A Novel Virus-Like Infectious Agent in Patients with Aids

Shyh-Ching LoArmed Forces Institute of Pathology, American Registry of Pathology, Warren Grant Magnuson Clinical Center, National Institutes of Health, AIDS Program, Centers for Disease Control, Washington, DC

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James Wai-Kuo ShihArmed Forces Institute of Pathology, American Registry of Pathology, Warren Grant Magnuson Clinical Center, National Institutes of Health, AIDS Program, Centers for Disease Control, Washington, DC

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Neng-Yu YangArmed Forces Institute of Pathology, American Registry of Pathology, Warren Grant Magnuson Clinical Center, National Institutes of Health, AIDS Program, Centers for Disease Control, Washington, DC

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Chin-Yih OuArmed Forces Institute of Pathology, American Registry of Pathology, Warren Grant Magnuson Clinical Center, National Institutes of Health, AIDS Program, Centers for Disease Control, Washington, DC

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Richard Yuan-Hu WangArmed Forces Institute of Pathology, American Registry of Pathology, Warren Grant Magnuson Clinical Center, National Institutes of Health, AIDS Program, Centers for Disease Control, Washington, DC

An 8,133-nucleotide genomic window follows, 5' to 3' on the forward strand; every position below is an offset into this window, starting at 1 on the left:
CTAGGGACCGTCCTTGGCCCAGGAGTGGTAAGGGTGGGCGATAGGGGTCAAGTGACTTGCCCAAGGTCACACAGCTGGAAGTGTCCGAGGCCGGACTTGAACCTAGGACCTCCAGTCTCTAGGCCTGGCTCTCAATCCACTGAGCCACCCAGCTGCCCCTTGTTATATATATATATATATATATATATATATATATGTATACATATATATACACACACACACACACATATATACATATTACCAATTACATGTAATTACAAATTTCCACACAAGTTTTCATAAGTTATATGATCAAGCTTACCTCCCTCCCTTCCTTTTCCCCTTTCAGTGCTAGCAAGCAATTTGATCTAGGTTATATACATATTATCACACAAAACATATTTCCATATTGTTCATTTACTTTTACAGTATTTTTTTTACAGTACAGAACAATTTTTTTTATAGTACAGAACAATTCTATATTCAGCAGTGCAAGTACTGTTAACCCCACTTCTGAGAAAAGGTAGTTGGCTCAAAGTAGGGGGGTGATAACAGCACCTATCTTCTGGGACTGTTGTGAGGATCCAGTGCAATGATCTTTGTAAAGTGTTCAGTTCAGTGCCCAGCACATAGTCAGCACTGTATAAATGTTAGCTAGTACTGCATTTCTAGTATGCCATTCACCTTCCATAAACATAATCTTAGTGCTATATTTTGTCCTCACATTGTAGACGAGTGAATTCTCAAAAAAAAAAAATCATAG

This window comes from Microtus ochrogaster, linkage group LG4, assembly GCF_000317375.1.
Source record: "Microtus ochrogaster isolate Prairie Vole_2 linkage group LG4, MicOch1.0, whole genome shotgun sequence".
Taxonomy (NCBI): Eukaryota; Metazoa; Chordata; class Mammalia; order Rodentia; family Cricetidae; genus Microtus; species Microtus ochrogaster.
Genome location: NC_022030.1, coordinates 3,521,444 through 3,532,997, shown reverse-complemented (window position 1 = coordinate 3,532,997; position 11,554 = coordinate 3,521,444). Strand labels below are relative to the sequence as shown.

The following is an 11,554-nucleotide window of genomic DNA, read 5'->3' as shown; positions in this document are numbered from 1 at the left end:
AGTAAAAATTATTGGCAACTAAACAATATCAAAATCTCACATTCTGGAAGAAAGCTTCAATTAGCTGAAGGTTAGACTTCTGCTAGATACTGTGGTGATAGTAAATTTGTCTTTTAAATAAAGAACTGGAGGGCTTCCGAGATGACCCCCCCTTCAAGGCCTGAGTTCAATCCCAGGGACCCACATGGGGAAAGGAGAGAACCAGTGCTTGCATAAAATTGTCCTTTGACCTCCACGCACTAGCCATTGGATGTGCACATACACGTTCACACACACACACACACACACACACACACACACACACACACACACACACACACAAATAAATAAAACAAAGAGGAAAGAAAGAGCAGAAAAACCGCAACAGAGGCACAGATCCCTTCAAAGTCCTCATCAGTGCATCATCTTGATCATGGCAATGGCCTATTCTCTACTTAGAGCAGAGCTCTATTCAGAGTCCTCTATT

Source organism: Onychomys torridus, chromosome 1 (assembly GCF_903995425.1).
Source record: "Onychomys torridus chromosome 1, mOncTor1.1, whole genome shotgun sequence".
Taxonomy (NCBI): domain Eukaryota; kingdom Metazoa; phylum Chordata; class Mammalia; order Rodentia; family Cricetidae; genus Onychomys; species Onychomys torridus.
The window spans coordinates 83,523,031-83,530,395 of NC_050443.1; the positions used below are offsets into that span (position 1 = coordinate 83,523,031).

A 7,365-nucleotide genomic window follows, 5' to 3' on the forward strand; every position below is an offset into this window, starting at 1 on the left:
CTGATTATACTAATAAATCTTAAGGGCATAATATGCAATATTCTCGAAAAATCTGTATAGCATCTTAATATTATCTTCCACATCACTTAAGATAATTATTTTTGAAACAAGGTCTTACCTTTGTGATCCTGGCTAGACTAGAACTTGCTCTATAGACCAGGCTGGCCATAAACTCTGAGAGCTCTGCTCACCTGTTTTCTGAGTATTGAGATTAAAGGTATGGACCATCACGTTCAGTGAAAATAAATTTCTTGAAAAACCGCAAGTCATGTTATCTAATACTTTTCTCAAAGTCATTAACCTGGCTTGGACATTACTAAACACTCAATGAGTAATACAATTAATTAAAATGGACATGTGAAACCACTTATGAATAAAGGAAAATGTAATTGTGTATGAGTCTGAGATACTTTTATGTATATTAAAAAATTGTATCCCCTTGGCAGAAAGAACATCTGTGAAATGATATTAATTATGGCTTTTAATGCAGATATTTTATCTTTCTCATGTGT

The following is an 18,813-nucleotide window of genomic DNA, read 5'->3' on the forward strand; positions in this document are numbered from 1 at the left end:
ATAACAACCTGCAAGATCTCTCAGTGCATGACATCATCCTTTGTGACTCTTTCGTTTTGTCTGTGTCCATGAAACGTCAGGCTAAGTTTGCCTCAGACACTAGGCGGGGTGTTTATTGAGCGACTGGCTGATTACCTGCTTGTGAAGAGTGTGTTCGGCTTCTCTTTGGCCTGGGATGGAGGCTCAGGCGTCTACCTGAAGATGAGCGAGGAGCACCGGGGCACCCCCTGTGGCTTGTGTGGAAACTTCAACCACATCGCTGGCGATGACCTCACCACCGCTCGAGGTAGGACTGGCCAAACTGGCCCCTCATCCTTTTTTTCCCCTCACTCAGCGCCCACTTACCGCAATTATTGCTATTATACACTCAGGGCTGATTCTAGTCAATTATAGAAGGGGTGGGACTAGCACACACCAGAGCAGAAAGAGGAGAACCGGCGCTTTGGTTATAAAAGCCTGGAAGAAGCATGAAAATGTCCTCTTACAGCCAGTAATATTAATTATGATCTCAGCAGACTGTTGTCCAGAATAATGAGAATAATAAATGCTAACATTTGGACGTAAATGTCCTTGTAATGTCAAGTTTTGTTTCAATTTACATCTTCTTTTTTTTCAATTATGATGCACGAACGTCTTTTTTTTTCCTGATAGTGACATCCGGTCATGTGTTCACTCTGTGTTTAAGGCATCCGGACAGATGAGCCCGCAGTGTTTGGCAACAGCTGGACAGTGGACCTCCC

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A novel virus-like infectious agent (VLIA), obtained by direct transfection of DNA from Kaposi's sarcoma of a patient with acquired immune deficiency syndrome (AIDS), was transmissible from culture to culture by cell-free filtrate. VLIA contained an outer limiting membrane and had a buoyant density of 1.17–1.20 g/ml in a sucrose gradient. The DNA genome of VLIA was estimated to be >150 kilobase (kb) pairs and carried repetitive sequences. An 8.6 kb pair cloned probe (psb-8.6) and a 2.2 kb pair cloned probe (psb-2.2) of VLIA detected specific sequences in DNA of VLIA infected cells, but not in DNA of uninfected NIH/3T3 cells. By Southern blot hybridization analysis, VLIA was distinct from all known members of human herpes virus, from vaccinia virus, monkey herpes virus saimiri (HVS), and mouse cytomegalovirus (MCMV). Using synthetic primers with the VLIA specific DNA sequences and the polymerase chain reaction (PCR) method, we detected VLIA sequences in DNA isolated from 7 out of 10 patients with AIDS. VLIA infection was identified in spleen, liver, brain, lymph node, Kaposi's sarcoma tissues, or peripheral blood mononuclear cells from these patients, but not in 5 different organs and a tumor from 5 subjects without AIDS. Antiserum raised against VLIA in rabbit positively immunostained brain and lymph node tissues from these AIDS patients.

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